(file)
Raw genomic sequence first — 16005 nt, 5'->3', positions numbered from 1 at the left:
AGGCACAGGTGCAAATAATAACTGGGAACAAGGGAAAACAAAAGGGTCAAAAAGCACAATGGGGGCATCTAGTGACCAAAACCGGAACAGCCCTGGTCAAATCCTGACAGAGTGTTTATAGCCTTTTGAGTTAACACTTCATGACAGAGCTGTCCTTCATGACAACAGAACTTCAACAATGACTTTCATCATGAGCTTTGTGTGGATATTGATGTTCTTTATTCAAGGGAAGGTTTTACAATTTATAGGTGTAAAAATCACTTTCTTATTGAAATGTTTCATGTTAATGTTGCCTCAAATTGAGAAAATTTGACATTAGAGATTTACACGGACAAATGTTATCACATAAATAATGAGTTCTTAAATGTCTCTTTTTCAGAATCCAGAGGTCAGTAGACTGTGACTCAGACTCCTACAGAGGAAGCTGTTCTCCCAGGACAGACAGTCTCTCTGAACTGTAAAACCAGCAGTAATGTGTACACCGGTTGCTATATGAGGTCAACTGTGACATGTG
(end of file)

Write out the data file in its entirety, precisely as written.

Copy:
Raw genomic sequence first — 16005 nt, 5'->3', positions numbered from 1 at the left:
AGGCACAGGTGCAAATAATAACTGGGAACAAGGGAAAACAAAAGGGTCAAAAAGCACAATGGGGGCATCTAGTGACCAAAACCGGAACAGCCCTGGTCAAATCCTGACAGAGTGTTTATAGCCTTTTGAGTTAACACTTCATGACAGAGCTGTCCTTCATGACAACAGAACTTCAACAATGACTTTCATCATGAGCTTTGTGTGGATATTGATGTTCTTTATTCAAGGGAAGGTTTTACAATTTATAGGTGTAAAAATCACTTTCTTATTGAAATGTTTCATGTTAATGTTGCCTCAAATTGAGAAAATTTGACATTAGAGATTTACACGGACAAATGTTATCACATAAATAATGAGTTCTTAAATGTCTCTTTTTCAGAATCCAGAGGTCAGTAGACTGTGACTCAGACTCCTACAGAGGAAGCTGTTCTCCCAGGACAGACAGTCTCTCTGAACTGTAAAACCAGCAGTAATGTGTACACCGGTTGCTATATGAGGTCAACTGTGACATGTG